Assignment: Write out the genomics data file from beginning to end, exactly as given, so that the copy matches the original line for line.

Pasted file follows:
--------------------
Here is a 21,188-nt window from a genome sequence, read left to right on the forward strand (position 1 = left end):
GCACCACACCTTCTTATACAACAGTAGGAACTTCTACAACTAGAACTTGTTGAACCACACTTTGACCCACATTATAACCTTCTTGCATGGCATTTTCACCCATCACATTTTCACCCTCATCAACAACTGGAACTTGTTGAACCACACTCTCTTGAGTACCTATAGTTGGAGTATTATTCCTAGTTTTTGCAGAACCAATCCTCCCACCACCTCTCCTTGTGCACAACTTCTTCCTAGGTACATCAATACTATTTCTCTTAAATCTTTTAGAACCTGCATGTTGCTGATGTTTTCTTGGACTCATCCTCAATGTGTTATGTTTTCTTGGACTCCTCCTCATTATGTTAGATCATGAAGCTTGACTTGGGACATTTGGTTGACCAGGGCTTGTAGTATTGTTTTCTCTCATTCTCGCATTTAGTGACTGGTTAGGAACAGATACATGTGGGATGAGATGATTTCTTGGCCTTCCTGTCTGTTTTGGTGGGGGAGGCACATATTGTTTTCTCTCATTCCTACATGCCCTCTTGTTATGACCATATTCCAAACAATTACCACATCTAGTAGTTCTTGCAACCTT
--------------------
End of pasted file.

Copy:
Here is a 21,188-nt window from a genome sequence, read left to right on the forward strand (position 1 = left end):
GCACCACACCTTCTTATACAACAGTAGGAACTTCTACAACTAGAACTTGTTGAACCACACTTTGACCCACATTATAACCTTCTTGCATGGCATTTTCACCCATCACATTTTCACCCTCATCAACAACTGGAACTTGTTGAACCACACTCTCTTGAGTACCTATAGTTGGAGTATTATTCCTAGTTTTTGCAGAACCAATCCTCCCACCACCTCTCCTTGTGCACAACTTCTTCCTAGGTACATCAATACTATTTCTCTTAAATCTTTTAGAACCTGCATGTTGCTGATGTTTTCTTGGACTCATCCTCAATGTGTTATGTTTTCTTGGACTCCTCCTCATTATGTTAGATCATGAAGCTTGACTTGGGACATTTGGTTGACCAGGGCTTGTAGTATTGTTTTCTCTCATTCTCGCATTTAGTGACTGGTTAGGAACAGATACATGTGGGATGAGATGATTTCTTGGCCTTCCTGTCTGTTTTGGTGGGGGAGGCACATATTGTTTTCTCTCATTCCTACATGCCCTCTTGTTATGACCATATTCCAAACAATTACCACATCTAGTAGTTCTTGCAACCTT